In the MGM film, however, there's a very different agenda, as this photo-essay from Life makes clear. In an important sequence, the director Frank Borzage pans from the professor having his class disrupted by noisy brown-shirted students, to the scene pictured prominently here, in which uniformed hordes burn books. The scene, which borrows heavily from the original newsreel footage, is probably one of the more accurate recreations of the events, right down to the inclusion of the "fire incantations". In particular, having the scene framed from the perspective of the sympathetic Professor helps shape the response to the meaning of the book burnings: significant, because it was only later in the war years that book burning became one of the most potent symbols of anti-Nazi propaganda.

Tuesday, July 1, 2008

Egypt's Culture Minister on "Israeli books"

Playing with metaphors of book burning is still politically fraught, particularly in the Middle East. Recently, Egypt’s Culture Minister Faruq Hosni, a liberal and touted as a candidate to head UNESCO, has drawn fire from writers and diplomats for proclaiming in parliament on 10 May 2008: “I’d burn Israeli books myself if I found any in libraries in Egypt," in reply to questioning from an opposition MP (Hosni, it can be assumed, may not have been aware that this was the 75th anniversary of the original Nazi bookfires in Berlin).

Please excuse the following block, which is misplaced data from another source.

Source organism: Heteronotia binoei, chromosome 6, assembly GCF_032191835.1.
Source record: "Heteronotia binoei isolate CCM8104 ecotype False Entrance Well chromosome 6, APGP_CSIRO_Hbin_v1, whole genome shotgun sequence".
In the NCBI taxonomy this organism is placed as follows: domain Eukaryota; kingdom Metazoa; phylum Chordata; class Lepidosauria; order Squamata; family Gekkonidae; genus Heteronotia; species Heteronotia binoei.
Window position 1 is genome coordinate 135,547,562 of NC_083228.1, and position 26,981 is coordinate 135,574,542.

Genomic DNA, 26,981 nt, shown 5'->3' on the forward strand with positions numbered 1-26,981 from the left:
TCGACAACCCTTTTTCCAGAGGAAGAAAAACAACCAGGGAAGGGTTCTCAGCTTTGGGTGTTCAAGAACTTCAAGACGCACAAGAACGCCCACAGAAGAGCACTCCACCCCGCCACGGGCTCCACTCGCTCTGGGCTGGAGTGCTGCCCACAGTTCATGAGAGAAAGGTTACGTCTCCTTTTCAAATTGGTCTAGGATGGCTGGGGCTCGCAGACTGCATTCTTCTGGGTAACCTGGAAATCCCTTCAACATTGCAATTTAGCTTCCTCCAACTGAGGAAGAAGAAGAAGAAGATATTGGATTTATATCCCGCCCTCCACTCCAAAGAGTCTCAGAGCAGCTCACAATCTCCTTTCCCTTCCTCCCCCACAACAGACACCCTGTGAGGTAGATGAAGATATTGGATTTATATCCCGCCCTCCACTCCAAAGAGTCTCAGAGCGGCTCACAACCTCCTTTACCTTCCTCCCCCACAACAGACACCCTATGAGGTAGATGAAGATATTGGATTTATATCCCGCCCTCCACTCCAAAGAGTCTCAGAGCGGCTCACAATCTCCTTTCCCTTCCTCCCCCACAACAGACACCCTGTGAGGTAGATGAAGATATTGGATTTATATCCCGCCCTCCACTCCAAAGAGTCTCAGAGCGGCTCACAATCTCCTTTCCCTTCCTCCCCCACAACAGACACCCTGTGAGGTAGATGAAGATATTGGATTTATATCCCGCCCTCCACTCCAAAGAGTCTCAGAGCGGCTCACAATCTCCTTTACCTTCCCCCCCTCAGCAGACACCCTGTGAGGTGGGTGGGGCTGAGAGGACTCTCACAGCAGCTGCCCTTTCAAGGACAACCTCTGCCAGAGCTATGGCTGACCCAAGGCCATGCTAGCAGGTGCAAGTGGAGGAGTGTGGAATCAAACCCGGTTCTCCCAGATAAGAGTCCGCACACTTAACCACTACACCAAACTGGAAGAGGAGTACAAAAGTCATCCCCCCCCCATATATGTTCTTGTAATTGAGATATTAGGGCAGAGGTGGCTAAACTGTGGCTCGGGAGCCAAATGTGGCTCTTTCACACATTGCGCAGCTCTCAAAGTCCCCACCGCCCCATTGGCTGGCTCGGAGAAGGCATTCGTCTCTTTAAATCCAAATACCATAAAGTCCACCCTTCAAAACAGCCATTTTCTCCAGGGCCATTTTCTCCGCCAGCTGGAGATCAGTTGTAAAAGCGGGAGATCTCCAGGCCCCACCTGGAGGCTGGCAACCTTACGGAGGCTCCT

As would be expected of any sure-footed politician, Hosni has since suggested that his remark needs to be put in perspective, but this has not stopped the Simon Wiesenthal Centre writing to UNESCO suggesting that as a “literary pyromaniac” he may not be the man for the top job. Hosni, it's apparent, regrets the remark, and later told AFP that he had merely used “a popular expression to prove something does not exist… A minister of culture cannot demand that a book be burnt, and that includes an Israeli book.”

(There are several reports online; here chiefly from the report published on the European Jewish Press website, written by Alain Navarro, 23 May 2008).